"The Court points out that the present reference for a preliminary ruling raises the question of the need to reconcile the requirements of the protection of different fundamental rights, namely the right to respect for private life on the one hand and the rights to protection of property and to an effective remedy on the other," the ruling reads.

This was the outcome of the a lawsuit between Spanish music organization Promusicae and Spanish ISP Telefónica. The latter refused to hand over the account details of several of its users who were suspected of sharing copyrighted content over the Kazaa p2p network.

Still, the Court does point out that is up to each of the member states to enact laws as they see best fit:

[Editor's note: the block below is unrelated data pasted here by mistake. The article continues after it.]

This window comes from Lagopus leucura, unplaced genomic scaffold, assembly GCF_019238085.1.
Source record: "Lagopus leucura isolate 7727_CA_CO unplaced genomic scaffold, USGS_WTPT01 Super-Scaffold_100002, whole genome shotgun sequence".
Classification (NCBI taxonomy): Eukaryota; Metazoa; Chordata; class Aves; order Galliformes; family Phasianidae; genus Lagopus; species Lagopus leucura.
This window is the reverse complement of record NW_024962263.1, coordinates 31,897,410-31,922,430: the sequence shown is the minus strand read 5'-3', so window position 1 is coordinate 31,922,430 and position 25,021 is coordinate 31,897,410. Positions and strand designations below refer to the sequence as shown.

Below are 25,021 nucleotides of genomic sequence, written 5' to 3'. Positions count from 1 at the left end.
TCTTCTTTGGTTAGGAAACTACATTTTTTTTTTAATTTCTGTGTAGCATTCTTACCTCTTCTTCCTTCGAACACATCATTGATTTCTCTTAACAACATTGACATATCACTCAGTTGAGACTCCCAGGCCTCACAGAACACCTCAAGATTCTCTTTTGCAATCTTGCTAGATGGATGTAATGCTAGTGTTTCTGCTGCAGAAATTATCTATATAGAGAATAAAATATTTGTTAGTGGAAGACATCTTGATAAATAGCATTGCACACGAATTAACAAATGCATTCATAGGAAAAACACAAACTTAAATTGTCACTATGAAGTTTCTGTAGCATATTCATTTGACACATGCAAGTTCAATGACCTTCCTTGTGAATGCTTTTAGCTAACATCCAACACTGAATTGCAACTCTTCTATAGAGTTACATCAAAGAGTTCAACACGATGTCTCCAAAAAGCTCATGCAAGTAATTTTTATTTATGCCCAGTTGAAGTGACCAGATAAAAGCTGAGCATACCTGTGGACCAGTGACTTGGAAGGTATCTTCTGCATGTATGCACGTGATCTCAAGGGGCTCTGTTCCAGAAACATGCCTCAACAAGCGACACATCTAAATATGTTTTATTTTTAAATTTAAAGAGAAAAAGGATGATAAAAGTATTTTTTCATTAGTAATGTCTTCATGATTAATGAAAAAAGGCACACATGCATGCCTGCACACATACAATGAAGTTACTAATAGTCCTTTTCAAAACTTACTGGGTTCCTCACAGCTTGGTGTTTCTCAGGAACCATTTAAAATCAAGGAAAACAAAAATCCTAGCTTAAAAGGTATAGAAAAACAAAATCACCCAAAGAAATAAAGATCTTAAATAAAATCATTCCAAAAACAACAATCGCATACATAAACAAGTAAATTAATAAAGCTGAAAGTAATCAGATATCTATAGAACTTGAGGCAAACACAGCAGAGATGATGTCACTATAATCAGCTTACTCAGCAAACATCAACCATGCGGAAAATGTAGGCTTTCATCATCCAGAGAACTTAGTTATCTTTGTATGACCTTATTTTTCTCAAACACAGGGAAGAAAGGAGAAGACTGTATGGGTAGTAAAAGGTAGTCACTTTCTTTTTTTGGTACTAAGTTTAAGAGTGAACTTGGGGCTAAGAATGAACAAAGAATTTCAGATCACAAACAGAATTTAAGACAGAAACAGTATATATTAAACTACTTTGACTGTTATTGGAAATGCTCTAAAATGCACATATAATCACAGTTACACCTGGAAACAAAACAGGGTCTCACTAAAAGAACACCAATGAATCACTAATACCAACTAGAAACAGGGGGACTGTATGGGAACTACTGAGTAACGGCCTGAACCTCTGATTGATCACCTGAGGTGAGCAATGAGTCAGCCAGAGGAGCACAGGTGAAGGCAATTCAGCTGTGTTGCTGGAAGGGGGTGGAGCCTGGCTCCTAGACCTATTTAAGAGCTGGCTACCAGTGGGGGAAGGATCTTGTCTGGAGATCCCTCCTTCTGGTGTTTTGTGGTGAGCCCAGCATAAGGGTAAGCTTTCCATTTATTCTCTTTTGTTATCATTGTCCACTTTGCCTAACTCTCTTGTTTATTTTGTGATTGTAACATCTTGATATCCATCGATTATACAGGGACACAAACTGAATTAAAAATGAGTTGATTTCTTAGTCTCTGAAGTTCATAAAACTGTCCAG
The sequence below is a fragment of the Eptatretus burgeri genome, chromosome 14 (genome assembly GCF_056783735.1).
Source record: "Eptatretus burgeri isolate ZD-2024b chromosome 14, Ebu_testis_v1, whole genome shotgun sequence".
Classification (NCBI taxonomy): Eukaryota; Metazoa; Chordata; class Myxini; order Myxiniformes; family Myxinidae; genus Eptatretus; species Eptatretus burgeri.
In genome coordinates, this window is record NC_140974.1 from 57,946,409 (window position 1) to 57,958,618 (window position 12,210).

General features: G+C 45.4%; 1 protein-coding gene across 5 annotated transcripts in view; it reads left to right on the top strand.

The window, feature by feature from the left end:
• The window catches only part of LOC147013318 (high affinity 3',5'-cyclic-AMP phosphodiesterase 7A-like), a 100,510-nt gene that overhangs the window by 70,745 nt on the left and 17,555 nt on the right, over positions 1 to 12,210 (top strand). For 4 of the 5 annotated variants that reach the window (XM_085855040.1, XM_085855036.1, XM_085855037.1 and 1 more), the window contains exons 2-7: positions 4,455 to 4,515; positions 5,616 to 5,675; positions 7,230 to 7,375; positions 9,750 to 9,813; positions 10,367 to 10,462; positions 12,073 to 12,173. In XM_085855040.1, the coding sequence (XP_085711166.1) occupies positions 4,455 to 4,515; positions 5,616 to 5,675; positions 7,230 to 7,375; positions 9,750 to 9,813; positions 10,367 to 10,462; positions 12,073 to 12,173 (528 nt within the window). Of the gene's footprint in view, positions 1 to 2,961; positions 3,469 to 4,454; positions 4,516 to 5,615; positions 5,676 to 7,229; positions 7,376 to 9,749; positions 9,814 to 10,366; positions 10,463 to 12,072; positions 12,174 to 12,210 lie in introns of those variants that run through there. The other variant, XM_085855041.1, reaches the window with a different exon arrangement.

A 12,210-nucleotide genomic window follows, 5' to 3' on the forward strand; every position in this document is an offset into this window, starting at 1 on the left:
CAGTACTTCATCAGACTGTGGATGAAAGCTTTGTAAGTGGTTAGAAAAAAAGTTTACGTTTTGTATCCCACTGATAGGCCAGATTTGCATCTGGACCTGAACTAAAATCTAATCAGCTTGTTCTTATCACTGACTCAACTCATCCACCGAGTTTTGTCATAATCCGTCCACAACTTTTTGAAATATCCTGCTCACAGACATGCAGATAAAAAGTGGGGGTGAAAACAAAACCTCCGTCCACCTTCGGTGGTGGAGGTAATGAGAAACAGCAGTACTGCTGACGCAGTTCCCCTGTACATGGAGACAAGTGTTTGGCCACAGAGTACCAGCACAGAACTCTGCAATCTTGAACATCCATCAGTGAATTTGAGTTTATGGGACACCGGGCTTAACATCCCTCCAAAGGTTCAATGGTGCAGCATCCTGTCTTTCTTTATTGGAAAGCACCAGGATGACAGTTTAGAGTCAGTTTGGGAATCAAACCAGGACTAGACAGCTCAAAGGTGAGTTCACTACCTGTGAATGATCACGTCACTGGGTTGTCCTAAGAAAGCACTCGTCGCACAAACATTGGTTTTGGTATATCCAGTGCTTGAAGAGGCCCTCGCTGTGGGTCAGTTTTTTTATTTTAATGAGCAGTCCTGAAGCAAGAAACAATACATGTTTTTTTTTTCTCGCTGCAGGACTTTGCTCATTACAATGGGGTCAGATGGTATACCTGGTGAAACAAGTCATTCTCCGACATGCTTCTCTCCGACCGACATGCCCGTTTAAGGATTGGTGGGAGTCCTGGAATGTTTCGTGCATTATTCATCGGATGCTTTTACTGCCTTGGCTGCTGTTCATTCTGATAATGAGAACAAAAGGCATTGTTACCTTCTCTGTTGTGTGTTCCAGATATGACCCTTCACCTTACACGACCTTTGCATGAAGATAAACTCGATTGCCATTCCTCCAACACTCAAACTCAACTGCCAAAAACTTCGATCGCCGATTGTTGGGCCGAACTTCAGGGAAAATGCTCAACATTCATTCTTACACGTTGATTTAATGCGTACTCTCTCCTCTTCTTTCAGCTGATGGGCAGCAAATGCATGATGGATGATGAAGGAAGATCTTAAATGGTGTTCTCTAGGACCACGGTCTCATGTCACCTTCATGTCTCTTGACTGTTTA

"Further, when implementing the measures transposing those directives, the authorities and courts of the member states must not only interpret their national law in a manner consistent with the directives, but make sure that they do not rely on an interpretation of them which would be in conflict with those fundamental rights or with the other general principles of Community law, such as the principle of proportionality."

In translation, this means that copyright defenders must continue their lobbying activity all around Europe.